In that January missive, Mayor Bret Schundler spoke about rising property values but later chastised the state for "cutting real revenue sharing with Jersey City."
Yet it was a surprise for some to open their bill and see their names.
"Indeed," the letter reads, "in the neighborhoods where some of my naysayers live, individuals like Yvonne Balcer and Mia Scanga, property values have increased by more than 100%."
"When I first saw it," said Scanga, a certified public accountant, "it gave me a sick feeling."
The mayor's office defended the mailing.
"The mayor thought it was an opportune time," said Schundler's chief of staff Tom Gallagher, "to correct the record. They're one of a small group that continue to distort the mayor's record."
But the attack may have had an alternate impact.
"The old adage is you ignore people and hope they'll go away," said Scanga. "By mentioning their name, it implies they're getting under the skin. It also implies credibility."
Some city officials, speaking off the record, echoed those sentiments.
In the letter, Schundler notes the city laid off close to 500 employees in recent years, but also claims that the state is providing less "real funding," adjusted for inflation.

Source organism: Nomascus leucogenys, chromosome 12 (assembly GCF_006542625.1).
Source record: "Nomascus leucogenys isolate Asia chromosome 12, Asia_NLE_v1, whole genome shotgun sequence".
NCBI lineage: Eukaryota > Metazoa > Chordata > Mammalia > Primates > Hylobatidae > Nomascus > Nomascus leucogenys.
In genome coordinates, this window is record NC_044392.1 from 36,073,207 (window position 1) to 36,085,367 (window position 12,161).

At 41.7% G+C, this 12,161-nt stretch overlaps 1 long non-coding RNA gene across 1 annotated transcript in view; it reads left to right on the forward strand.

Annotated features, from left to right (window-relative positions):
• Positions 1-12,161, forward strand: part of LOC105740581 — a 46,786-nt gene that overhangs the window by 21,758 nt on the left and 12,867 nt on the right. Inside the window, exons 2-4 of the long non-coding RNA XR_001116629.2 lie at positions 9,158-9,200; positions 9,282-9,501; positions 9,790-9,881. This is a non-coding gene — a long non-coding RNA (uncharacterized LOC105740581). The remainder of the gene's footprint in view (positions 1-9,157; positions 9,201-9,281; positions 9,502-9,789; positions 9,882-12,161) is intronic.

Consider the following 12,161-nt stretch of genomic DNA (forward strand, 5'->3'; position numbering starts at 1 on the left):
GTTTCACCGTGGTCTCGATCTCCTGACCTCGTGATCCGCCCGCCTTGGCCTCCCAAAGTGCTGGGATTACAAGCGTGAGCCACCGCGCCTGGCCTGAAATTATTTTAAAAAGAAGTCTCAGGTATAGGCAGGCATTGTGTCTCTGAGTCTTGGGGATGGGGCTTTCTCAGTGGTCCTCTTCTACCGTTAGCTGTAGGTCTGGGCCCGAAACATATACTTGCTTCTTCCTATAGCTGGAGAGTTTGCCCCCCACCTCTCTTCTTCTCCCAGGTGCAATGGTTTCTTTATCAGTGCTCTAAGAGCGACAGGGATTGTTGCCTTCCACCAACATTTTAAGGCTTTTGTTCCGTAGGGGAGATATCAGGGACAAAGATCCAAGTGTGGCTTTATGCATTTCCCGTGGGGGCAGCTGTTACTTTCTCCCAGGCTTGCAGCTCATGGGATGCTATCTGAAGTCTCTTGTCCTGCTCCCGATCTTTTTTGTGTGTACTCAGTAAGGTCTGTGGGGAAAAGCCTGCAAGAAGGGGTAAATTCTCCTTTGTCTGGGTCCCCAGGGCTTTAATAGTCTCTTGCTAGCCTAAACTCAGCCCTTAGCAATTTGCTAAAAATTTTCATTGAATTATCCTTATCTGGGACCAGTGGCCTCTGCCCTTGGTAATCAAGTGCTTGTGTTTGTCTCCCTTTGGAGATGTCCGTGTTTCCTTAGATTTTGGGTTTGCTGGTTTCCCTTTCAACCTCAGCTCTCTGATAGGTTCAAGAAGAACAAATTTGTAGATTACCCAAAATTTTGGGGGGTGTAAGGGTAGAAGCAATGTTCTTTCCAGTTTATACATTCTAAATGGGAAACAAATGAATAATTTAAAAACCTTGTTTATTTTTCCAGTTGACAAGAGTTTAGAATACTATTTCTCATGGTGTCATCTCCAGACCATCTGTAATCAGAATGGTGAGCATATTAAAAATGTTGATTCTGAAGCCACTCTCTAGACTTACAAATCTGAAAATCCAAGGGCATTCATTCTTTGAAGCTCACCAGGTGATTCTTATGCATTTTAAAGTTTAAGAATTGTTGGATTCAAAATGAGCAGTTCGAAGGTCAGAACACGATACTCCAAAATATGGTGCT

"If the state had not cut its funding," it reads, "and had instead choose (sic) to simply increase it with the rate of inflation, your municipal tax bill would be 14 percent lower."
The letter went out to approximately 46,000 property owners.
Balcer, a frequent letter-to-the-editor writer and a mainstay in City Council meetings, had a different point - using taxpayer money to write what she views as a political letter.
"I have no problem with the mayor using his stamps, his envelope, to write an opinion to your paper," the New York parochial school teacher said. "The problem is he's using taxpayers' money for this. He's politicking." Responded Gallagher: "I'm not aware that Yvonne is a political official. If she's going to run for office, I wish her well."
As for the claim that property values had doubled, Balcer had this to say: "If everything has doubled and is hot, why is there a need for abatements?"
Gallagher isn't sure why Balcer and Scanga are so upset.
"Are they naysayers?" he asked. "I think so. I thought it was gentle."